In a move that will likely make her look as if she has the higher IQ, Kellie Pickler has begun to pal around with Jessica Simpson, according to a report in the National Enquirer says The National Ledger. And the story claims that the elder Simpson sister has been pouring her heart out to her new BFF about her breakup with John Mayer. The problem in the relationship, according to a (*ahem* anonymous and no-doubt nonexistent) source was John's jealousy and Jessica's father, Joe Simpson.
The Enquirer reports it learned the two blonde stunners rendezvoused for girl talk at an exclusive club in Dallas earlier this month and that Jessica made a tearful confession, a source told the magazine. She sobbed to Kellie: "I really loved him, but I've never known a man so jealous!" The source added, "Jessica also said John despised her father and was obsessed about her seeing other guys."
According to the magazine, Kellie, 21, sought Jessica's friendship after she burst onto the pop music scene following her stint on "American Idol." During their recent heart-to-heart, Jessica, 26, told Kellie that at first she thought John's obsessive attentiveness was charming, but then his fits of jealously over other guys "got old quick."
Kellie listened sympathetically -- and then made a shocking confession of her own, says the source. "She told Jessica that John once hit on her when he was still together with Jess, and she added: 'The guy's a major rat. Honey, you're better off without him!' "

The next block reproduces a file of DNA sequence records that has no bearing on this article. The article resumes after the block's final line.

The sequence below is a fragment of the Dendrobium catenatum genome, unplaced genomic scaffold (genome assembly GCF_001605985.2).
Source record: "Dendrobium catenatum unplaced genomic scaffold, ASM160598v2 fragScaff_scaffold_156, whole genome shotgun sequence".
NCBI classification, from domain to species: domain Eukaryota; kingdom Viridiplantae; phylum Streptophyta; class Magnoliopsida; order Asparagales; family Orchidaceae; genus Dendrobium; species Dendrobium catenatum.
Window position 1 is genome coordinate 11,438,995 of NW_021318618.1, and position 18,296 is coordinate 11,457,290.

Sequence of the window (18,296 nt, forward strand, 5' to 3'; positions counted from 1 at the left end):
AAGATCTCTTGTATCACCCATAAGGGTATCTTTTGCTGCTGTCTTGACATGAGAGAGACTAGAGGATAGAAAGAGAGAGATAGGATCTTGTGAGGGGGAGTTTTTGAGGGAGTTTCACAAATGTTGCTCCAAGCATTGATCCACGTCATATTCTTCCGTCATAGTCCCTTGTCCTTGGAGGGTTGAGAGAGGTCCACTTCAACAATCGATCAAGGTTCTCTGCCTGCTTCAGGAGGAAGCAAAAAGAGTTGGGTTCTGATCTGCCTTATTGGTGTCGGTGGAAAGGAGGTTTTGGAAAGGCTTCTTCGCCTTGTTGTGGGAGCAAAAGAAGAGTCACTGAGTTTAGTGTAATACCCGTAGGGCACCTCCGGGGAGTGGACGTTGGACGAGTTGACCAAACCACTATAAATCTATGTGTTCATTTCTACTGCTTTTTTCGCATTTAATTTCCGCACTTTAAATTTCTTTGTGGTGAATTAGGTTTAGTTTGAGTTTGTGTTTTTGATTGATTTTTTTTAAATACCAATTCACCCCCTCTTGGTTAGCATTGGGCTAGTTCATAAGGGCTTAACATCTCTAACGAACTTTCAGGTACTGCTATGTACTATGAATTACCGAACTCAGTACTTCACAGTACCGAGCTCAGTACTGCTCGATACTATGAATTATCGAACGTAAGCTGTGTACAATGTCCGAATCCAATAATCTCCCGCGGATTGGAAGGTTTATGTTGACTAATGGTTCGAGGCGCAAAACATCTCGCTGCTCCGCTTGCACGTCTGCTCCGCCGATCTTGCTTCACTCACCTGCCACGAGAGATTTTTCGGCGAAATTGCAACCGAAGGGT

File this one under Ripley's Believe It or Not.
WILL FULLER FILL UP MEMPHIS?
A story in the Pittsburgh Post-Gazette about the wonders of Memphis, includes these intriguing graphs about Graceland:
"The house is surprisingly small -- [Elvis] Presley bought it and its nearly 14 acres in 1957 and never had it expanded, though he added buildings, including an office for his father and a racquetball court that now holds memorabilia. The King evidently did all the decorating himself, and some of it makes me cringe to think that this was what lots of money could buy in the '60s -- including a furry white monstrosity that turns out to be a bed. Despite what I consider to be his questionable taste, there is a casualness that lends the place a more dignified air than I had expected.
We learn that his three Grammy wins were for gospel albums and he showed up in person to accept only one of the many awards that came his way -- from the Jaycees. His troubles with prescription drugs and other struggles are glossed over but not ignored, and I wasn't sure that would be the case.
It seems odd to see tourists mingle and snap pictures outside in the meditation garden, where Presley, his parents and grandmother are buried and his twin brother, who died at birth, is honored with a plaque. But then the tour recorder tells us that Vernon Presley, worried about vandals, had his son's grave moved here from a public cemetery. The folks snapping pictures here are at least quiet and respectful.
Walking between buildings, you can see the modest neighboring houses beyond Graceland's fences. It will be interesting to see how long that will last.
A partnership that includes Simon Fuller, a co-creator of "American Idol," has paid Lisa Marie [Presley] millions for the rights to use Elvis' and Graceland's names and likenesses. Although she still owns the house, they are buying up land around Graceland, and there's fear, some locals told us, that the quiet neighborhood could become more of an amusement park or worse -- if hotels blossom here, people might stay just in this area and miss the whole history of blues, soul and rock as told along Beale Street and at Sun and Stax studios.